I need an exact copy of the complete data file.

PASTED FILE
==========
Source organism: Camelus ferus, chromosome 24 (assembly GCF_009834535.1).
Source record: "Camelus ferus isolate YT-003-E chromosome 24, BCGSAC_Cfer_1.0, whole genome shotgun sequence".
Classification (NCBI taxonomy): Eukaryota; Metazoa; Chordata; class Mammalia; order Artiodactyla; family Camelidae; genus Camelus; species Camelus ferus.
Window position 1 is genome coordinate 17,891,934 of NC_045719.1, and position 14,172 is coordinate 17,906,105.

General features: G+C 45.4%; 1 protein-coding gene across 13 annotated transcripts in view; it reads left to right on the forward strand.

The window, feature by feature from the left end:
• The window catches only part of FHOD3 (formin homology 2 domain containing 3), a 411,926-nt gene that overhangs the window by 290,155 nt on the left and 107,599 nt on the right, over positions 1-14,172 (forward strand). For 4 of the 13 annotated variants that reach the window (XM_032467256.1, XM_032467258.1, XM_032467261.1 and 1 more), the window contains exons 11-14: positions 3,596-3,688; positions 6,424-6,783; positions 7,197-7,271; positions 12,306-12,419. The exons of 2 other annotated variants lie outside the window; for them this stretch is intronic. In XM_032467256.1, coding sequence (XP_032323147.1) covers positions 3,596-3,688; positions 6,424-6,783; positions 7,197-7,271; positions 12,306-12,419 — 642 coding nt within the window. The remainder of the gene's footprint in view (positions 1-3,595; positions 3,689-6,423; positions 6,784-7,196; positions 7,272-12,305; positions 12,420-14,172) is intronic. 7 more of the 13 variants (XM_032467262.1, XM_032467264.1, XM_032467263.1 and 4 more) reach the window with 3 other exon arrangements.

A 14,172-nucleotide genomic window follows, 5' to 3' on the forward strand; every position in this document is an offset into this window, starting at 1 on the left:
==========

Source organism: Camelus ferus, chromosome 24 (assembly GCF_009834535.1).
Source record: "Camelus ferus isolate YT-003-E chromosome 24, BCGSAC_Cfer_1.0, whole genome shotgun sequence".
Classification (NCBI taxonomy): Eukaryota; Metazoa; Chordata; class Mammalia; order Artiodactyla; family Camelidae; genus Camelus; species Camelus ferus.
Window position 1 is genome coordinate 17,891,934 of NC_045719.1, and position 14,172 is coordinate 17,906,105.

General features: G+C 45.4%; 1 protein-coding gene across 13 annotated transcripts in view; it reads left to right on the forward strand.

The window, feature by feature from the left end:
• The window catches only part of FHOD3 (formin homology 2 domain containing 3), a 411,926-nt gene that overhangs the window by 290,155 nt on the left and 107,599 nt on the right, over positions 1-14,172 (forward strand). For 4 of the 13 annotated variants that reach the window (XM_032467256.1, XM_032467258.1, XM_032467261.1 and 1 more), the window contains exons 11-14: positions 3,596-3,688; positions 6,424-6,783; positions 7,197-7,271; positions 12,306-12,419. The exons of 2 other annotated variants lie outside the window; for them this stretch is intronic. In XM_032467256.1, coding sequence (XP_032323147.1) covers positions 3,596-3,688; positions 6,424-6,783; positions 7,197-7,271; positions 12,306-12,419 — 642 coding nt within the window. The remainder of the gene's footprint in view (positions 1-3,595; positions 3,689-6,423; positions 6,784-7,196; positions 7,272-12,305; positions 12,420-14,172) is intronic. 7 more of the 13 variants (XM_032467262.1, XM_032467264.1, XM_032467263.1 and 4 more) reach the window with 3 other exon arrangements.

A 14,172-nucleotide genomic window follows, 5' to 3' on the forward strand; every position in this document is an offset into this window, starting at 1 on the left: